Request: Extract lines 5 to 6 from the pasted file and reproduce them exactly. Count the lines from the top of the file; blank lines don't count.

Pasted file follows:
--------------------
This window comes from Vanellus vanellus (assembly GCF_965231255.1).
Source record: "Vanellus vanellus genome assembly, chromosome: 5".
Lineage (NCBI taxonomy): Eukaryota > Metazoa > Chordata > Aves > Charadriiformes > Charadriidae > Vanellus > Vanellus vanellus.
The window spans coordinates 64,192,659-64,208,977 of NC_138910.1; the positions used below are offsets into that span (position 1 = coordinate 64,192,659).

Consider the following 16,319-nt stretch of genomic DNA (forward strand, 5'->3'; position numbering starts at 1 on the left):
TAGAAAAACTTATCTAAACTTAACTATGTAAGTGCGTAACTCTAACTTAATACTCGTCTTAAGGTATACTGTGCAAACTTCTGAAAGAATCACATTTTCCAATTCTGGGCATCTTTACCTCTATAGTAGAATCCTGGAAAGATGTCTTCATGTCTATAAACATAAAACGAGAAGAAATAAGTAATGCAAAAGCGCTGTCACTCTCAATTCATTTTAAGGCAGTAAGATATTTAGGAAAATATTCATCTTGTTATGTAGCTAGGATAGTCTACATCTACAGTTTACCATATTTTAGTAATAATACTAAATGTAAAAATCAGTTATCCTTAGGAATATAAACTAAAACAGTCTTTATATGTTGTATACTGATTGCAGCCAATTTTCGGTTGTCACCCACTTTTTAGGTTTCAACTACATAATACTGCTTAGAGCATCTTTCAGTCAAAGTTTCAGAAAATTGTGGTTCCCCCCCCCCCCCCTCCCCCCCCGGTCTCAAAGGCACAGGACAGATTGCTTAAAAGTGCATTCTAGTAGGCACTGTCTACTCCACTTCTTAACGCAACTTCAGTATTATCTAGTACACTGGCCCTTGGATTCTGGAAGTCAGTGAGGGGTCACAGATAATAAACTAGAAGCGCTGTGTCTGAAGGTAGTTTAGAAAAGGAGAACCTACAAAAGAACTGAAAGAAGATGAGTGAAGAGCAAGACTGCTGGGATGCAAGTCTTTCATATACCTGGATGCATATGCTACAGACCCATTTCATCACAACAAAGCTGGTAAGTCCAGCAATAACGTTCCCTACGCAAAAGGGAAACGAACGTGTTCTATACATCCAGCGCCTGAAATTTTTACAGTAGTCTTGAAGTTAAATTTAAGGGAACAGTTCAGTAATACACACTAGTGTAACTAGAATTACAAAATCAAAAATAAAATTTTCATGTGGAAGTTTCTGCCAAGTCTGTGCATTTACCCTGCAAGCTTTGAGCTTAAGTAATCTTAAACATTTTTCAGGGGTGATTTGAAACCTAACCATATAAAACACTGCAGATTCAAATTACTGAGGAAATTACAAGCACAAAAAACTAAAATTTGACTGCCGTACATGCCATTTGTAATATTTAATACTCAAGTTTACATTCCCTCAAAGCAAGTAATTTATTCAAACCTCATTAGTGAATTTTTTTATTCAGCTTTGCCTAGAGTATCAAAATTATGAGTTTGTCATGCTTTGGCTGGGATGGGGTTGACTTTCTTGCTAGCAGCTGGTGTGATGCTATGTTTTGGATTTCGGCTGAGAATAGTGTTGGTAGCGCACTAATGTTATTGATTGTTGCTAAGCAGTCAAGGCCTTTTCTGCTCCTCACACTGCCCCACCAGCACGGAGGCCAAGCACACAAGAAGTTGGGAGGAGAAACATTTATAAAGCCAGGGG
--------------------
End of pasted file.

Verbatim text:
Consider the following 16,319-nt stretch of genomic DNA (forward strand, 5'->3'; position numbering starts at 1 on the left):
TAGAAAAACTTATCTAAACTTAACTATGTAAGTGCGTAACTCTAACTTAATACTCGTCTTAAGGTATACTGTGCAAACTTCTGAAAGAATCACATTTTCCAATTCTGGGCATCTTTACCTCTATAGTAGAATCCTGGAAAGATGTCTTCATGTCTATAAACATAAAACGAGAAGAAATAAGTAATGCAAAAGCGCTGTCACTCTCAATTCATTTTAAGGCAGTAAGATATTTAGGAAAATATTCATCTTGTTATGTAGCTAGGATAGTCTACATCTACAGTTTACCATATTTTAGTAATAATACTAAATGTAAAAATCAGTTATCCTTAGGAATATAAACTAAAACAGTCTTTATATGTTGTATACTGATTGCAGCCAATTTTCGGTTGTCACCCACTTTTTAGGTTTCAACTACATAATACTGCTTAGAGCATCTTTCAGTCAAAGTTTCAGAAAATTGTGGTTCCCCCCCCCCCCCCTCCCCCCCCGGTCTCAAAGGCACAGGACAGATTGCTTAAAAGTGCATTCTAGTAGGCACTGTCTACTCCACTTCTTAACGCAACTTCAGTATTATCTAGTACACTGGCCCTTGGATTCTGGAAGTCAGTGAGGGGTCACAGATAATAAACTAGAAGCGCTGTGTCTGAAGGTAGTTTAGAAAAGGAGAACCTACAAAAGAACTGAAAGAAGATGAGTGAAGAGCAAGACTGCTGGGATGCAAGTCTTTCATATACCTGGATGCATATGCTACAGACCCATTTCATCACAACAAAGCTGGTAAGTCCAGCAATAACGTTCCCTACGCAAAAGGGAAACGAACGTGTTCTATACATCCAGCGCCTGAAATTTTTACAGTAGTCTTGAAGTTAAATTTAAGGGAACAGTTCAGTAATACACACTAGTGTAACTAGAATTACAAAATCAAAAATAAAATTTTCATGTGGAAGTTTCTGCCAAGTCTGTGCATTTACCCTGCAAGCTTTGAGCTTAAGTAATCTTAAACATTTTTCAGGGGTGATTTGAAACCTAACCATATAAAACACTGCAGATTCAAATTACTGAGGAAATTACAAGCACAAAAAACTAAAATTTGACTGCCGTACATGCCATTTGTAATATTTAATACTCAAGTTTACATTCCCTCAAAGCAAGTAATTTATTCAAACCTCATTAGTGAATTTTTTTATTCAGCTTTGCCTAGAGTATCAAAATTATGAGTTTGTCATGCTTTGGCTGGGATGGGGTTGACTTTCTTGCTAGCAGCTGGTGTGATGCTATGTTTTGGATTTCGGCTGAGAATAGTGTTGGTAGCGCACTAATGTTATTGATTGTTGCTAAGCAGTCAAGGCCTTTTCTGCTCCTCACACTGCCCCACCAGCACGGAGGCCAAGCACACAAGAAGTTGGGAGGAGAAACATTTATAAAGCCAGGGG